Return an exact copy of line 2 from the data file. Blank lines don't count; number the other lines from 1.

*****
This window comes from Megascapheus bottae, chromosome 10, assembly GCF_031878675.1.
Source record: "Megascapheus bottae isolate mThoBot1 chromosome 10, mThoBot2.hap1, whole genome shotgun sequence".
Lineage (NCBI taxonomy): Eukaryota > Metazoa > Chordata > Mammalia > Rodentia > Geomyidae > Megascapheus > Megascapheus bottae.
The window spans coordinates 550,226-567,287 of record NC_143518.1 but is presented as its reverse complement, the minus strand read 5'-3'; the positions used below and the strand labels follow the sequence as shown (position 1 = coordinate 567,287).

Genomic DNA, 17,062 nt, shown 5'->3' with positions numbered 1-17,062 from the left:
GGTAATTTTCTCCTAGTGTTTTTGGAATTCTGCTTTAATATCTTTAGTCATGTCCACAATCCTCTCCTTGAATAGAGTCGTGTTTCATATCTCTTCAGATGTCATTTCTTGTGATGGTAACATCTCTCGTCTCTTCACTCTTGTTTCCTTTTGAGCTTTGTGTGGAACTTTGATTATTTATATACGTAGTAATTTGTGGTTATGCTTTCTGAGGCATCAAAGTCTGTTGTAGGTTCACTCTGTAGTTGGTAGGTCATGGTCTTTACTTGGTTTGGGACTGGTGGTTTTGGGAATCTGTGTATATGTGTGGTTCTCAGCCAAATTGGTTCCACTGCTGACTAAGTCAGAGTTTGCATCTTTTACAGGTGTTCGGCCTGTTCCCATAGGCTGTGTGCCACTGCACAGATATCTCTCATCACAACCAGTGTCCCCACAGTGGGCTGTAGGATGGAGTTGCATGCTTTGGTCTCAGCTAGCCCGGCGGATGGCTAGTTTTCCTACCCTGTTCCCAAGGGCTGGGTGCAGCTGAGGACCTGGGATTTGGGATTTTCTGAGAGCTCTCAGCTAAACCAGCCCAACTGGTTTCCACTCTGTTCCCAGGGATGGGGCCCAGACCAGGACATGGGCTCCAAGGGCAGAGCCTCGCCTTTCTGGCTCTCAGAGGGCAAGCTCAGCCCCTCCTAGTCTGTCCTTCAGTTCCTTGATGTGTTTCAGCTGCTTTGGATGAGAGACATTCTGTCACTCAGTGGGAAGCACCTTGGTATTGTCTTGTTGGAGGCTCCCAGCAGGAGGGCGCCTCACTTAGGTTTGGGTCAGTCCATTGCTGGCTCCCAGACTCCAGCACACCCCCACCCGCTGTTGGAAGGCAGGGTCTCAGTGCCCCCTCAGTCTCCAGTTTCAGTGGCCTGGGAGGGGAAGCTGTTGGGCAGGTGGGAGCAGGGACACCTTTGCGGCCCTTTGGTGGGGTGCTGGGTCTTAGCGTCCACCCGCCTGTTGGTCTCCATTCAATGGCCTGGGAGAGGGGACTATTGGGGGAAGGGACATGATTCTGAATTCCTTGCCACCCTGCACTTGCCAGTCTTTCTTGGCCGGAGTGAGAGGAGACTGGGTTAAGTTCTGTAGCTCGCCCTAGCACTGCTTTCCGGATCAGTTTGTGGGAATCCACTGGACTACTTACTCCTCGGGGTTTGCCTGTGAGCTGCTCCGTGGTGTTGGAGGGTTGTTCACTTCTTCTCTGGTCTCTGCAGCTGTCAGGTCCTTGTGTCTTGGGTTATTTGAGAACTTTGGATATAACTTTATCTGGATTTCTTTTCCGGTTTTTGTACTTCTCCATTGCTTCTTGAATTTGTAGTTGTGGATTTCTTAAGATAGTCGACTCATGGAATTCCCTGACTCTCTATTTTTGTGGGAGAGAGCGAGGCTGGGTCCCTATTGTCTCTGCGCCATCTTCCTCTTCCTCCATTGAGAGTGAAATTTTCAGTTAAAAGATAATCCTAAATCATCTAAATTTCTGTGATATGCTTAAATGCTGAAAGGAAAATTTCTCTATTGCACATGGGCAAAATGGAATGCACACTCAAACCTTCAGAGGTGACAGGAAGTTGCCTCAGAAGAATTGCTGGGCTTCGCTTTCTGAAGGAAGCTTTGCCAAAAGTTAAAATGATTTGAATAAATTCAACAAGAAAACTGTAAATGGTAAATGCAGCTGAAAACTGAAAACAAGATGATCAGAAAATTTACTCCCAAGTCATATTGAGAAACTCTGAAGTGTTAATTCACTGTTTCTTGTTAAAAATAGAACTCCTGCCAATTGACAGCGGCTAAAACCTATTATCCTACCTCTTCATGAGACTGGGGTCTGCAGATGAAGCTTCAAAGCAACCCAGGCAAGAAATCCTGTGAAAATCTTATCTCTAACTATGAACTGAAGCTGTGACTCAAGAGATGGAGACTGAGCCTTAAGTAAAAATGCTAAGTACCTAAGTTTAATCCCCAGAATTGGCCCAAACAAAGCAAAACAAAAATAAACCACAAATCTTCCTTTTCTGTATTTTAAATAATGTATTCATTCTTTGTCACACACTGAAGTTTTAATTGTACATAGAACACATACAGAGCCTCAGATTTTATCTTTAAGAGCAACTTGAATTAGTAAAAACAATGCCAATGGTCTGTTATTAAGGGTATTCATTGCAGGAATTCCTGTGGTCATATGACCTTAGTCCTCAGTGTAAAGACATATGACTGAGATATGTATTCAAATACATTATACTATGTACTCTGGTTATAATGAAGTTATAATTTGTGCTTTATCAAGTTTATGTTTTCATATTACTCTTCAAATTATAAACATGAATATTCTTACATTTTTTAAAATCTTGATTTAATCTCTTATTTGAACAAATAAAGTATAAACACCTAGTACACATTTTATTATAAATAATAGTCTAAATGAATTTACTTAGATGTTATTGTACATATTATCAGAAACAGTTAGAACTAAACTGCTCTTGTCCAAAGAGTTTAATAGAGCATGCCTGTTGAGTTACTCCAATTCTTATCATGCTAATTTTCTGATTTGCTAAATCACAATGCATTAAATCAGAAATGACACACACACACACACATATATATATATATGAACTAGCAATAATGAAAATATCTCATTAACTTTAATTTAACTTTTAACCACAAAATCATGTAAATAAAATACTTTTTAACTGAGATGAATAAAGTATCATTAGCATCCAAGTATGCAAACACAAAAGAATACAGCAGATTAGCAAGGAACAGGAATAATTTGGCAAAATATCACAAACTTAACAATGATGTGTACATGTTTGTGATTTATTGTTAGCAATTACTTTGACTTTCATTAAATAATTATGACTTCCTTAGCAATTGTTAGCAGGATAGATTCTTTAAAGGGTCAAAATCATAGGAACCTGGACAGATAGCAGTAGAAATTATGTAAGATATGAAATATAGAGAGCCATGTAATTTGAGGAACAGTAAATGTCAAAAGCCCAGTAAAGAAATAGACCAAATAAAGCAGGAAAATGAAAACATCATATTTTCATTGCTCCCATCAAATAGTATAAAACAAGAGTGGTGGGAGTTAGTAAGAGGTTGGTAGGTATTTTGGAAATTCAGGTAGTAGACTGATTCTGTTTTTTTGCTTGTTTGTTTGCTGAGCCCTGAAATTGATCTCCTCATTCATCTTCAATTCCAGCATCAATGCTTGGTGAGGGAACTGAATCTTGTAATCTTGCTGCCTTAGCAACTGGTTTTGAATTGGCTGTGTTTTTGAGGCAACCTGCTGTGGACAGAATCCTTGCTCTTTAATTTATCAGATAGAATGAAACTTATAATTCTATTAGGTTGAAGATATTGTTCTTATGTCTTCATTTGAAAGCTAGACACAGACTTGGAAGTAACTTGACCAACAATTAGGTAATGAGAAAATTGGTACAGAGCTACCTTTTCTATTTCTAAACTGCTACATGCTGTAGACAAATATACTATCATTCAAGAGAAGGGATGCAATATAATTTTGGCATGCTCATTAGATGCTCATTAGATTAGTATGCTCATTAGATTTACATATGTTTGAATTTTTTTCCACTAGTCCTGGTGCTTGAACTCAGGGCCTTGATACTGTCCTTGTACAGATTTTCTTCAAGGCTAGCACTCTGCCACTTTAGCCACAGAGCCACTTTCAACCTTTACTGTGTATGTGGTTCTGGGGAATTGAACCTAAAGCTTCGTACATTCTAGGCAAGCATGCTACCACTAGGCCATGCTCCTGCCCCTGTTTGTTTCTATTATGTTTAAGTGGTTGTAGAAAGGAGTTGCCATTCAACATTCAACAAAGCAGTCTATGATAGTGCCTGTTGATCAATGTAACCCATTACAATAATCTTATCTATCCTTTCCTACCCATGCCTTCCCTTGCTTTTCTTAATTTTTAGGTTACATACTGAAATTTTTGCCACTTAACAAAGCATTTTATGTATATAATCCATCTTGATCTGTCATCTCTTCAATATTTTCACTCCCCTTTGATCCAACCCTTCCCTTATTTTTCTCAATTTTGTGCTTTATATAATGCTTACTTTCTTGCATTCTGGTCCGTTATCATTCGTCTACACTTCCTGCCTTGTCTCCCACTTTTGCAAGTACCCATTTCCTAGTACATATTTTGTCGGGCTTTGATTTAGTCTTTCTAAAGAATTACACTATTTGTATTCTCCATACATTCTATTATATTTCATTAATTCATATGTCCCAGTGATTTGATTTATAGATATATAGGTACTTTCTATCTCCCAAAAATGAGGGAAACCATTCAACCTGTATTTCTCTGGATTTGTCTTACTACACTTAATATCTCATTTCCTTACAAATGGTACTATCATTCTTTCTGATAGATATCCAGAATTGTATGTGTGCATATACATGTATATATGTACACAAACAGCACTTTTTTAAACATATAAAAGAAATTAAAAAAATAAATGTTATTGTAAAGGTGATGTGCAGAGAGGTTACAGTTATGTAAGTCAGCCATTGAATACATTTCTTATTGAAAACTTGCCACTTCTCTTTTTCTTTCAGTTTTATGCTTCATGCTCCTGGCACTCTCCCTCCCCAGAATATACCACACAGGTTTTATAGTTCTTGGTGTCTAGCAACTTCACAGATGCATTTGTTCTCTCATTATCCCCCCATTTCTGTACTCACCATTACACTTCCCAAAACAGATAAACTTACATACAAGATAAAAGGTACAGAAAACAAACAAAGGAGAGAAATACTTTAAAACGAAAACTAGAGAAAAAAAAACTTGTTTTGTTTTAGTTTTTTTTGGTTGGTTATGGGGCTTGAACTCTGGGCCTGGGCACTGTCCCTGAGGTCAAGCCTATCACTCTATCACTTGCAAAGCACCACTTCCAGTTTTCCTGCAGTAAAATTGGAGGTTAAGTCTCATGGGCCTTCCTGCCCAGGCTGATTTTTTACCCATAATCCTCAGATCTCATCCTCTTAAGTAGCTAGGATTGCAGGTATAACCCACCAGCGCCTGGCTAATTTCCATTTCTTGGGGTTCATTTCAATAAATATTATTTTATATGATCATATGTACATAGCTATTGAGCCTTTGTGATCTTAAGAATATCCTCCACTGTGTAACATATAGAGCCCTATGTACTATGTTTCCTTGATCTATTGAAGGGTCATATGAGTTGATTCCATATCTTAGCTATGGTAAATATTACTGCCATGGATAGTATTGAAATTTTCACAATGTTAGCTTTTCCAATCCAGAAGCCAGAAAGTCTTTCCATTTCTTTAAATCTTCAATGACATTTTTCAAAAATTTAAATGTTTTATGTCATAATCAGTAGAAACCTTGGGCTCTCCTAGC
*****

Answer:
Source record: "Megascapheus bottae isolate mThoBot1 chromosome 10, mThoBot2.hap1, whole genome shotgun sequence".